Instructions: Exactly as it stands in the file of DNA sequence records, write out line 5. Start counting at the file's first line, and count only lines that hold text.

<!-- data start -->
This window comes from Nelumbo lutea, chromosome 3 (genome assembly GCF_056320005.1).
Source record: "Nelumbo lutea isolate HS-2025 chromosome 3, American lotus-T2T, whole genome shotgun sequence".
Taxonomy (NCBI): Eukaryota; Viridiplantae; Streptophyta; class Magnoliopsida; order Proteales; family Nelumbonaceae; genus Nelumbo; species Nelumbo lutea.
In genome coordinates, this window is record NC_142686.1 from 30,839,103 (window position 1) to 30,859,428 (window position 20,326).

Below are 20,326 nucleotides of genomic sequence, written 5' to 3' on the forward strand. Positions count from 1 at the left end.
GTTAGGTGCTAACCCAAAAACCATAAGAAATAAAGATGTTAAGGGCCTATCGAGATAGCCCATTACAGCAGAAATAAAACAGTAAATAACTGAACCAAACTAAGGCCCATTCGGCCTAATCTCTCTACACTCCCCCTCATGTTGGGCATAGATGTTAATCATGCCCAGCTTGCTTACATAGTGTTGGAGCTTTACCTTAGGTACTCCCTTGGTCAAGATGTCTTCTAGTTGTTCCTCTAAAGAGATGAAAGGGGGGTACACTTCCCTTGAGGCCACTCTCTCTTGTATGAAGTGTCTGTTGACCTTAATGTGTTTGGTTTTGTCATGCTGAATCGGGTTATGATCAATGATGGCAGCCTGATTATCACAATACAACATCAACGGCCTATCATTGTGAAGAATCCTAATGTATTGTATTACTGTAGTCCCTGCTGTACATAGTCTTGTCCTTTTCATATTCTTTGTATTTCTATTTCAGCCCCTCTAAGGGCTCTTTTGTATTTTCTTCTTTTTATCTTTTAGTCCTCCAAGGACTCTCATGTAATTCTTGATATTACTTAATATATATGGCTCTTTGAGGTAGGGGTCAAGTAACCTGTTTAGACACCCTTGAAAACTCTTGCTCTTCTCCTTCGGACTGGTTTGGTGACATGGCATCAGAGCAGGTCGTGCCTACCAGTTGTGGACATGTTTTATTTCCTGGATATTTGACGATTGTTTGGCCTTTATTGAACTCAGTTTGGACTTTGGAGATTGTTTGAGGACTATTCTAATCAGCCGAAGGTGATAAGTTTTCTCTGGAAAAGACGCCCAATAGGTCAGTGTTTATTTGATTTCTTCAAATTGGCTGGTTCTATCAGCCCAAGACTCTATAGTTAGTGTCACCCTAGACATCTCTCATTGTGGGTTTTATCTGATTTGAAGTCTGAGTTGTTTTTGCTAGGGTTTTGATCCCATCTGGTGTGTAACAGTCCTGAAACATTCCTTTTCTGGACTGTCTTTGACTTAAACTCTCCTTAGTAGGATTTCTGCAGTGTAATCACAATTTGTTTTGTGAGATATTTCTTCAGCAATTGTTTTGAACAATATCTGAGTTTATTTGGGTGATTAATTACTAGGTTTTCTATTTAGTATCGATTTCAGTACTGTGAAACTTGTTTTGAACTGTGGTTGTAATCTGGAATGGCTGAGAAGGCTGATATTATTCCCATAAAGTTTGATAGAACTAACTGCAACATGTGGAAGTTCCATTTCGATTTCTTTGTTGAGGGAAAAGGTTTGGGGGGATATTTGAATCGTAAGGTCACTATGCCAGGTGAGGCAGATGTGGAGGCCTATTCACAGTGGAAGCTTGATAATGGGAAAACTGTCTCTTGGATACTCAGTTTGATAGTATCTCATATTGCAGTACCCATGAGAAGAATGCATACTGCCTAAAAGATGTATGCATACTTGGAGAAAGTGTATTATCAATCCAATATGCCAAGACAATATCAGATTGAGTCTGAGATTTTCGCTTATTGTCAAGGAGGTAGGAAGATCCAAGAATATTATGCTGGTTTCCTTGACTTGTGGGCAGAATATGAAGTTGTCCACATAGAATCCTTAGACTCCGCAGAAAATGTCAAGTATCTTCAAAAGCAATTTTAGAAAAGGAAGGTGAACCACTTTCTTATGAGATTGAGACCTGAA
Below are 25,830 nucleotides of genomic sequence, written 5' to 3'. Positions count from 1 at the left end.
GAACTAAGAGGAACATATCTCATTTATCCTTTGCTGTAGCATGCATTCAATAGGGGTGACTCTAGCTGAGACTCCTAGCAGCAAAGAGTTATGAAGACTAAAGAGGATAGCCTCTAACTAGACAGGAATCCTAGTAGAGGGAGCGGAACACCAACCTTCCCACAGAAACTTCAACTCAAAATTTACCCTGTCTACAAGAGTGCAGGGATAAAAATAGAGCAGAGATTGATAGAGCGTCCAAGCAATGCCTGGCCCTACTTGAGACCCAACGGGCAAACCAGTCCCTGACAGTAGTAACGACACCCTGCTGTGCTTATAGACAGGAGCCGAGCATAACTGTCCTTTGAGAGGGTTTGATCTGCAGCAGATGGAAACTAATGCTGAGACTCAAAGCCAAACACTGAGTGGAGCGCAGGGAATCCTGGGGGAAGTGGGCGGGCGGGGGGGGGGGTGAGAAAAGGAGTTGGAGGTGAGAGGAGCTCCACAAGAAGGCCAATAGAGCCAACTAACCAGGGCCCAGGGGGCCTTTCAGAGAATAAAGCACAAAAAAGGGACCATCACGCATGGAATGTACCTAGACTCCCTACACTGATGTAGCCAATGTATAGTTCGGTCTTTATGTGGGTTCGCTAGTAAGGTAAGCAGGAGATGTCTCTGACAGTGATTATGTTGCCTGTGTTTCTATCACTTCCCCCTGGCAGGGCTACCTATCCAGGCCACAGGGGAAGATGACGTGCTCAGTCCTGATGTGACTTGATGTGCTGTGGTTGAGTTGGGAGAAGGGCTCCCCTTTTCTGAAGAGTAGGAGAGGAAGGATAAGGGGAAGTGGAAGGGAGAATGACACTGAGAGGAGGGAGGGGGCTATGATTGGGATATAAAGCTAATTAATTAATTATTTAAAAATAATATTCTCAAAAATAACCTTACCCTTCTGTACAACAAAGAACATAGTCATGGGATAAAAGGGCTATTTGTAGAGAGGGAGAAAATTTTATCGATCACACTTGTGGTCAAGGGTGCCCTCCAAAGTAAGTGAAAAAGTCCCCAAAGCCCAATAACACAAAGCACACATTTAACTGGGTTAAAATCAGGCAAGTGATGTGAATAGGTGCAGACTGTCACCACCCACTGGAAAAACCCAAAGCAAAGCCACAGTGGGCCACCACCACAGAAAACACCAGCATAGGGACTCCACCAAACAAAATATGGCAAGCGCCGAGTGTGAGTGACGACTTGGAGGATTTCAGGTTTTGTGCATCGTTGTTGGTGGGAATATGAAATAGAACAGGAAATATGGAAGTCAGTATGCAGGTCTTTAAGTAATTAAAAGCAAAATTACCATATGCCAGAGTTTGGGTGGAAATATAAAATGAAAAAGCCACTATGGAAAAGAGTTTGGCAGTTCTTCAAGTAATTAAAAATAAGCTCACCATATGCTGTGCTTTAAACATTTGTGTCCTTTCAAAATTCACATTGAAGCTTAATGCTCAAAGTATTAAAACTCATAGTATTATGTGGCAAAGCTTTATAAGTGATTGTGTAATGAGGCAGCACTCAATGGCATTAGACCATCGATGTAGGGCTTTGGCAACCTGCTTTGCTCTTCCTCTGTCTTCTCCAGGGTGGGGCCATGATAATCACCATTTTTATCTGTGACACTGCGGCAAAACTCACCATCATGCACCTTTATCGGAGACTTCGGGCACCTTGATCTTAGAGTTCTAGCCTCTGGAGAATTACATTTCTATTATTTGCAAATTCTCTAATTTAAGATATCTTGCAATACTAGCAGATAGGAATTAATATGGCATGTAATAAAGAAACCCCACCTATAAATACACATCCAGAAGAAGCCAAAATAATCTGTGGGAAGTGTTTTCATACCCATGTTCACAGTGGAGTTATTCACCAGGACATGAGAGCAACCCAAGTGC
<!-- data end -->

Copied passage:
Below are 20,326 nucleotides of genomic sequence, written 5' to 3' on the forward strand. Positions count from 1 at the left end.